F/A-18 Naval Strike Fighter:
Its Effectiveness Is Uncertain
PSAD-80-24: Published: Feb 14, 1980. Publicly Released: Feb 14, 1980.
- Full Report:
The F/A-18 strike fighter is planned to replace such aircraft as the A-7, A-4, and F-4 presently used by the Navy and Marine Corps for fighter and light attack missions. Views were presented on issues concerning the Navy's F/A-18 strike fighter program.
The flight test of the F/A-18 strike fighter has identified problems in areas critical to performance, including acceleration and range. The aircraft's mission effectiveness is limited by the armaments it carries and by delayed development of its self- protection and all-weather capabilities. Despite delays in testing and correcting performance problems, the Navy is adhering to its tight production schedule. Numerous and costly performance problems occurred in past aircraft programs that developed and produced a system at the same time. Contractors' production problems and problems in areas not controlled by the Navy, such as inflation and fluctuations in the number of aircraft planned for production, have contributed to cost growth, and other factors are expected to contribute to additional cost growth. Also, the need for contractors to purchase long-lead parts and materials in advance of Navy funding authorizations could significantly affect the program's cost. The Departement of Defense and the Navy have been ineffective in developing and monitoring various data important to proper management of the F/A-18 program, and Defense reports have not kept the Congress adequately informed of progress in the program.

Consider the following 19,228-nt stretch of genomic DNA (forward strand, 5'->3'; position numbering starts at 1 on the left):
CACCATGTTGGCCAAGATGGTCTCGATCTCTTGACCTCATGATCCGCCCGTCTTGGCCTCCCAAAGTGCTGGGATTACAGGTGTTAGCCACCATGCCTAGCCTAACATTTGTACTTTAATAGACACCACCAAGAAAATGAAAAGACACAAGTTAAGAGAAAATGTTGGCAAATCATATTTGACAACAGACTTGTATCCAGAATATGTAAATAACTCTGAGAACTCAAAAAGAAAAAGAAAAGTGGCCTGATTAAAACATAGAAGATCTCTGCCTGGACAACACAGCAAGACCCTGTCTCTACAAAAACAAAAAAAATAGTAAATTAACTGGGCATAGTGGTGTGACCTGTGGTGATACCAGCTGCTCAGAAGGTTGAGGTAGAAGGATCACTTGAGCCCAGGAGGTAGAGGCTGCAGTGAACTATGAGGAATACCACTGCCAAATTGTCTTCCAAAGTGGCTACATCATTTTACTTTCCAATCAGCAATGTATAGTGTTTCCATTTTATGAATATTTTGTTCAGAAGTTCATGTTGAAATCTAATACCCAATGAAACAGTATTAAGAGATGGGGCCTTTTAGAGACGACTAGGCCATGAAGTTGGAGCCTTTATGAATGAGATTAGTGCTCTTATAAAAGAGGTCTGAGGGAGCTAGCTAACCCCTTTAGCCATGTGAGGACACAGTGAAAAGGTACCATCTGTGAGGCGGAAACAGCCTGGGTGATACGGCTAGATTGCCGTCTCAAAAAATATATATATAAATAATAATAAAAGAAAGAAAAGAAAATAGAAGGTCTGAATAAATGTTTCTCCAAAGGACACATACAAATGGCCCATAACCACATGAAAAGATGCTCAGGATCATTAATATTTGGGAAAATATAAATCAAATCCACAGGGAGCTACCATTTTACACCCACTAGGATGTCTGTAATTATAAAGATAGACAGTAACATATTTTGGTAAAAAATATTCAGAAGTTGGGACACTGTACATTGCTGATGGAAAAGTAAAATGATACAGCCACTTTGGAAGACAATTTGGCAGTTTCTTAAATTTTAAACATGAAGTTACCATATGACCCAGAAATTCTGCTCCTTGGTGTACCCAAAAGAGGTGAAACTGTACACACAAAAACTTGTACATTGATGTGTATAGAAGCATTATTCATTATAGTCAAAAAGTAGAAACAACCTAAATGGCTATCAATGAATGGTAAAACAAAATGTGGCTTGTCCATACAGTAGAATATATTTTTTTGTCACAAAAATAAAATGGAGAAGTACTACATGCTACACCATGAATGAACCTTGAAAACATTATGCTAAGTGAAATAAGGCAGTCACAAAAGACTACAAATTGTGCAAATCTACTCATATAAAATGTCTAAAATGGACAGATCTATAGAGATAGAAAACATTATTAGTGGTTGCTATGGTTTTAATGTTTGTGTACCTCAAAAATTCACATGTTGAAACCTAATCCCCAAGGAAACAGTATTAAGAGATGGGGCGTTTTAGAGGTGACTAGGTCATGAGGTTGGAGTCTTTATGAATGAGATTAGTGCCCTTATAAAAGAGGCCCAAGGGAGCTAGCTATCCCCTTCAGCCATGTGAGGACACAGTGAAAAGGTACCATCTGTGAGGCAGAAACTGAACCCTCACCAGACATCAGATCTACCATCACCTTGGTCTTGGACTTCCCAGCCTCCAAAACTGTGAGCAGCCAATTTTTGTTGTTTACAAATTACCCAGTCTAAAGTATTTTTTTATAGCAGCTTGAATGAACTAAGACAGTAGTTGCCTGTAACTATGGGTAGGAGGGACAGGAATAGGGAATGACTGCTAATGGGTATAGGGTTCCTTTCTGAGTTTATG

Recommendation for Executive Action
Comments: Please call 202/512-6100 for additional information.
Recommendation: The Secretary of Defense should: (1) delay increasing the F/A-18 monthly production rate until performance problems have been corrected and adequate testing has been completed for the Navy to assess the aircraft's mission capability; (2) give priority attention to developing the advanced self-protection and all-weather capabilities the F/A-18 will need to fulfill its missions; (3) develop strategies for assuring advance funding when needed to support contractors in their long-lead purchase obligations; (4) reassess the estimated cost of the F/A-18 program in light of identified problems and report this to the Congress; (5) ensure that needed management reporting devices are established and monitored; and (6) revise reporting requirements to ensure reporting of most recent testing data.